Our hypothesis is that defects in the enzyme families we study result in aberrant base excision and homology-directed repair which is an engine driving human carcinogenesis. The majority of endogenous and radiation-induced DNA lesions are removed by BER and when this pathway fails, the resulting substrates are channeled into HDR. The overall goals of this Program Project are to understand at the atomic level how three families of DNA repair enzymes, the HhH and Fpg/Nei families of DNA glycosylases and the RecA-RAD51 family of recombinases recognize and process their substrates and how germ line and tumor associated variants of these proteins influence cancer susceptibility and carcinogenesis, respectively. Based on our strengths in biochemistry and structural biology, our program is now informed and driven by the identification and characterization of germ line and tumor-associated variants of human base excision repair and HDR enzymes. Core A will identify human germ line and somatic DNA sequence variants of the oxidative DNA glycosylases and RAD51 based on structure and phylogeny. Project 1 will demonstrate whether these repair variants induce cellular transformation, are mutagenic in mouse cells and whether they influence the cellular response to ionizing radiation and chemotherapeutic agents. Project 2 will examine the biochemical properties of the oxidative glycosylase variants and solve structures of wild type enzymes with substrates and where appropriate the glycosylase variants. Project 3 will examine the biochemical and where appropriate, structural characteristics of RAD51 variants as well as study the mechanisms of RAD51 filament formation. Project 4 will reconstitute the base excision repair pathway in the context of nucleosomes with wild type and variant glycosylases and examine the effect of histone primary sequence variants on chromatin accessibility during BER. Project 5 will define at the single molecule level the search mechanisms of the BER and HDR enzymes and their variants. Projects 1-5 will be serviced by Core B which will supply purified proteins and perform high throughput analysis of the proteins. Core A will perform bioinformatics analysis for all projects and kinetics analysis for Projects 2-4

Public Health Relevance

These studies will provide insight into how the BER and RAD51 variants in the normal population and in tumors may contribute to altered DNA repair capacity. Moreover, this aberrant DNA repair in tumor cells may be a key cause of genetic instability in cancer that leads to tumor progression. Our approach may also offer the possibility of devising therapeutic strategies to which tumors that express DNA glycosylase and RAD51 variants are susceptible.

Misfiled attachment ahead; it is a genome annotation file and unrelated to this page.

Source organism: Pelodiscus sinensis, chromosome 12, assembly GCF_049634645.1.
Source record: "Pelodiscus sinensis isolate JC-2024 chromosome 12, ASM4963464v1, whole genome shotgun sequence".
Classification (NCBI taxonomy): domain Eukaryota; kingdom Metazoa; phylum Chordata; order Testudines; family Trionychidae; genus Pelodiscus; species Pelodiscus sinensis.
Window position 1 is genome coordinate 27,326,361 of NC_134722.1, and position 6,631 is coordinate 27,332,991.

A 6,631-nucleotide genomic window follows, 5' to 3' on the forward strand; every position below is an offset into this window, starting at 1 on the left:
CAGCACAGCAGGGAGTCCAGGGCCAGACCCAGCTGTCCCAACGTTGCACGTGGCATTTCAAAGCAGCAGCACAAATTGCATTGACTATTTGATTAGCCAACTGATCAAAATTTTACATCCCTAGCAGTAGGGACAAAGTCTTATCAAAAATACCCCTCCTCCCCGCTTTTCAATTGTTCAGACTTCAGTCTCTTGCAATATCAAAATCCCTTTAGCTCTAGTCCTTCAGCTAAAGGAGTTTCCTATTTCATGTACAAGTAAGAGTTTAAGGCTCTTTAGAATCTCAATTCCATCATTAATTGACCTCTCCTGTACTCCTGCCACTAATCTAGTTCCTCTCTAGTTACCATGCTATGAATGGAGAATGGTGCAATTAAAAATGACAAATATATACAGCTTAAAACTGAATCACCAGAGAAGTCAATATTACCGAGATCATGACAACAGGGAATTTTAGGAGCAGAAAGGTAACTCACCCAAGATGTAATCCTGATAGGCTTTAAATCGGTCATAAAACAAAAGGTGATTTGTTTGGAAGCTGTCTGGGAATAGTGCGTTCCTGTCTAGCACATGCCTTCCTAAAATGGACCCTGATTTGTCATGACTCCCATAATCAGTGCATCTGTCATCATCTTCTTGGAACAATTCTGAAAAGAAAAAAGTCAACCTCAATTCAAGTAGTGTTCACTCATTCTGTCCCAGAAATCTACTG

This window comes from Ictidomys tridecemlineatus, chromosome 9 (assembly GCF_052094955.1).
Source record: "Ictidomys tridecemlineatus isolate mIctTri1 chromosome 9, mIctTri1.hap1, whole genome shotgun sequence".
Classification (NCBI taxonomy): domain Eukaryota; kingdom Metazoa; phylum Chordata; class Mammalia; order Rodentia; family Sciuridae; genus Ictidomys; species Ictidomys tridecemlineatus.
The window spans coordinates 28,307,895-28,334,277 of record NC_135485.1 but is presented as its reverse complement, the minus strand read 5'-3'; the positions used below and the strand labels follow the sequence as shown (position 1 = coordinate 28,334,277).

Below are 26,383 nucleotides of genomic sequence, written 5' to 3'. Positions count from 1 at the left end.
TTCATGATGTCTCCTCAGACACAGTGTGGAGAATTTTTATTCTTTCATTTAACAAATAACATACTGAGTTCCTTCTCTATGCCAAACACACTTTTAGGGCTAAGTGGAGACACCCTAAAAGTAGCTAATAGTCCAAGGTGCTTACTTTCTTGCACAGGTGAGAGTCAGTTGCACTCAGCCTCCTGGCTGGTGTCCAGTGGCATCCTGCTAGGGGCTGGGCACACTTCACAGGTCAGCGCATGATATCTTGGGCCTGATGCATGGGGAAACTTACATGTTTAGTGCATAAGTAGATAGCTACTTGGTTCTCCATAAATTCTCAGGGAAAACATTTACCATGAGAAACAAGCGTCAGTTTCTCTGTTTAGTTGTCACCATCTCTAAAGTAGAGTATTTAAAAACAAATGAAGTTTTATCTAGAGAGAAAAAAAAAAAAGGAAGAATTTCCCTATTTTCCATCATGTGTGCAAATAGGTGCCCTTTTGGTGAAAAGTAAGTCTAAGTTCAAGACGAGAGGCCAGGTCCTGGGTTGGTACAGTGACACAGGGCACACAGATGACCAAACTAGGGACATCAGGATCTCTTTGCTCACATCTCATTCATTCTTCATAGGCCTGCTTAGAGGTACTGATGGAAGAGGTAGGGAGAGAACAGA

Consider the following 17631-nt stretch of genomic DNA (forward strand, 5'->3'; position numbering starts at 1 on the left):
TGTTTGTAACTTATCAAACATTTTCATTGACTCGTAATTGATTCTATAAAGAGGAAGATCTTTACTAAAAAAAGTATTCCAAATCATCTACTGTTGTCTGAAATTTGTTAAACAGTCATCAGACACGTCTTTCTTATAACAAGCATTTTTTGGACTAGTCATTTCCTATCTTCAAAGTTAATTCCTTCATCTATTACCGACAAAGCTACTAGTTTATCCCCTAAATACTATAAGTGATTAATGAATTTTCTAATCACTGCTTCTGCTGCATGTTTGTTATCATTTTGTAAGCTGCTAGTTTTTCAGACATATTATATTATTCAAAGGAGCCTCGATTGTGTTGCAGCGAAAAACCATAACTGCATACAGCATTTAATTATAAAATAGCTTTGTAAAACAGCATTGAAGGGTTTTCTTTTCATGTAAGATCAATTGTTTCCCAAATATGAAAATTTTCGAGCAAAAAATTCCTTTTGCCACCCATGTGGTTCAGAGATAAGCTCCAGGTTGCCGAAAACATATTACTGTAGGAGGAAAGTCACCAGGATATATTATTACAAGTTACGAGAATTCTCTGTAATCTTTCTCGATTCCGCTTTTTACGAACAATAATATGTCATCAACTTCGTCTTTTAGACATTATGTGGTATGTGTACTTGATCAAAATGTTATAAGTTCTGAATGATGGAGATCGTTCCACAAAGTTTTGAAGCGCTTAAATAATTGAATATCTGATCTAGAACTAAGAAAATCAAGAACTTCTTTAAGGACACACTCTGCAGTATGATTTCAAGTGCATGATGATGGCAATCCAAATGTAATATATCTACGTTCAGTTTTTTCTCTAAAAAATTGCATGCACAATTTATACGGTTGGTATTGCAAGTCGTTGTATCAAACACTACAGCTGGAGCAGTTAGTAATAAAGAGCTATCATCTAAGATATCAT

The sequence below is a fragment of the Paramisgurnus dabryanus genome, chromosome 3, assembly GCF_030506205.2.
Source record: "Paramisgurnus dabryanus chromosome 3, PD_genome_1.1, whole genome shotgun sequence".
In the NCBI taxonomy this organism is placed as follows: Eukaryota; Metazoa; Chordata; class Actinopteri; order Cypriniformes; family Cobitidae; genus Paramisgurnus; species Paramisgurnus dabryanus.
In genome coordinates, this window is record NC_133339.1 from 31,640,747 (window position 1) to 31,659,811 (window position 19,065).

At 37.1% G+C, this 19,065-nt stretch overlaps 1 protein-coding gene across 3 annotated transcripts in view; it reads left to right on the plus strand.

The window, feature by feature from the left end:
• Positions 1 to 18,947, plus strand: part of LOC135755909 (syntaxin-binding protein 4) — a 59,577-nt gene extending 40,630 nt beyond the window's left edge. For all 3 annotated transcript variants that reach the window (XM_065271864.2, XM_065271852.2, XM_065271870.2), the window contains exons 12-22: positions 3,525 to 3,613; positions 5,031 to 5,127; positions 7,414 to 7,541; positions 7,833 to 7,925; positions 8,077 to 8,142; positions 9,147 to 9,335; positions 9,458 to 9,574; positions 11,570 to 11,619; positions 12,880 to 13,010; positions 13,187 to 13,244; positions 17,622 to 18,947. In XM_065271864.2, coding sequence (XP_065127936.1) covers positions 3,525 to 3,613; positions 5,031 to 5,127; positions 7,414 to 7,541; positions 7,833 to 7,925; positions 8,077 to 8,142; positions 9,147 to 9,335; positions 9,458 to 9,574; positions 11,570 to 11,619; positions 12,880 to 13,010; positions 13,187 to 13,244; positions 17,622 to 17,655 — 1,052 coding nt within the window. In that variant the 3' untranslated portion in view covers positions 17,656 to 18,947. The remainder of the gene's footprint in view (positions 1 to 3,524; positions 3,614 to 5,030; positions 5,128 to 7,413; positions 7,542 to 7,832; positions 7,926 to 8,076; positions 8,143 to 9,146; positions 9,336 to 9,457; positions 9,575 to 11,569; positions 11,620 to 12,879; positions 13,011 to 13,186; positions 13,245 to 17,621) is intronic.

Agency
National Institute of Health (NIH)
Institute
National Cancer Institute (NCI)
Type
Research Program Projects (P01)
Project #
3P01CA098993-07S1
Application #
8216218
Study Section
Special Emphasis Panel (ZCA1-RPRB-0 (O1))
Program Officer
Pelroy, Richard
Project Start
2002-12-01
Project End
2015-08-31
Budget Start
2012-06-01
Budget End
2012-08-31
Support Year
7
Fiscal Year
2012
Total Cost
$94,930
Indirect Cost
$32,681
Name
University of Vermont & St Agric College
Department
Microbiology/Immun/Virology
Type
Schools of Medicine
DUNS #
066811191
City
Burlington
State
VT
Country
United States
Zip Code
05405
Cannan, Wendy J; Tsang, Betty P; Wallace, Susan S et al. (2014) Nucleosomes suppress the formation of double-strand DNA breaks during attempted base excision repair of clustered oxidative damages. J Biol Chem 289:19881-93
Wallace, Susan S (2014) Base excision repair: a critical player in many games. DNA Repair (Amst) 19:14-26
Nelson, Shane R; Dunn, Andrew R; Kathe, Scott D et al. (2014) Two glycosylase families diffusively scan DNA using a wedge residue to probe for and identify oxidatively damaged bases. Proc Natl Acad Sci U S A 111:E2091-9
Lubula, Mulu Y; Poplawaski, Amanda; Glass, Karen C (2014) Crystallization and preliminary X-ray diffraction analysis of the BRPF1 bromodomain in complex with its H2AK5ac and H4K12ac histone-peptide ligands. Acta Crystallogr F Struct Biol Commun 70:1389-93
Prakash, Aishwarya; Carroll, Brittany L; Sweasy, Joann B et al. (2014) Genome and cancer single nucleotide polymorphisms of the human NEIL1 DNA glycosylase: activity, structure, and the effect of editing. DNA Repair (Amst) 14:17-26
Sjolund, Ashley; Nemec, Antonia A; Paquet, Nicolas et al. (2014) A germline polymorphism of thymine DNA glycosylase induces genomic instability and cellular transformation. PLoS Genet 10:e1004753
Lee, Andrea J; Warshaw, David M; Wallace, Susan S (2014) Insights into the glycosylase search for damage from single-molecule fluorescence microscopy. DNA Repair (Amst) 20:23-31
Prakash, Aishwarya; Eckenroth, Brian E; Averill, April M et al. (2013) Structural investigation of a viral ortholog of human NEIL2/3 DNA glycosylases. DNA Repair (Amst) 12:1062-71
Liu, Minmin; Doublie, Sylvie; Wallace, Susan S (2013) Neil3, the final frontier for the DNA glycosylases that recognize oxidative damage. Mutat Res 743-744:4-11
Odell, Ian D; Wallace, Susan S; Pederson, David S (2013) Rules of engagement for base excision repair in chromatin. J Cell Physiol 228:258-66

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